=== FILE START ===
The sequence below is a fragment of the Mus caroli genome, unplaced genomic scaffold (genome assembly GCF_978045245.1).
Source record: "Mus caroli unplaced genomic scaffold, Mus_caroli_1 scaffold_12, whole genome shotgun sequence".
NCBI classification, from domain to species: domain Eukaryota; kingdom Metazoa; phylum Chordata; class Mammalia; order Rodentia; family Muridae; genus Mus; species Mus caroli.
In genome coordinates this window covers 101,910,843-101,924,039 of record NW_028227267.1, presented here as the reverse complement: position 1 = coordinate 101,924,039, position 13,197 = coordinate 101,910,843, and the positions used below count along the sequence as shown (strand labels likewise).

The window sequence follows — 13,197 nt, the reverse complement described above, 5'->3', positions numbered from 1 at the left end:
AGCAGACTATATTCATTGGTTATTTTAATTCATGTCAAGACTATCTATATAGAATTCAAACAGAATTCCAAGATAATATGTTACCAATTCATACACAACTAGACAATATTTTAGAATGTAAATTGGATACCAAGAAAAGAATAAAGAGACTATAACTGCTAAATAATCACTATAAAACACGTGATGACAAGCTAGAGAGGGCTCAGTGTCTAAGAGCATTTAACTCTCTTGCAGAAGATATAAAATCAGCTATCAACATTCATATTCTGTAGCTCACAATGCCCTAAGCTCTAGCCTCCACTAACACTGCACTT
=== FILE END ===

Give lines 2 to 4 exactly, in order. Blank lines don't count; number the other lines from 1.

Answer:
Source record: "Mus caroli unplaced genomic scaffold, Mus_caroli_1 scaffold_12, whole genome shotgun sequence".
NCBI classification, from domain to species: domain Eukaryota; kingdom Metazoa; phylum Chordata; class Mammalia; order Rodentia; family Muridae; genus Mus; species Mus caroli.
In genome coordinates this window covers 101,910,843-101,924,039 of record NW_028227267.1, presented here as the reverse complement: position 1 = coordinate 101,924,039, position 13,197 = coordinate 101,910,843, and the positions used below count along the sequence as shown (strand labels likewise).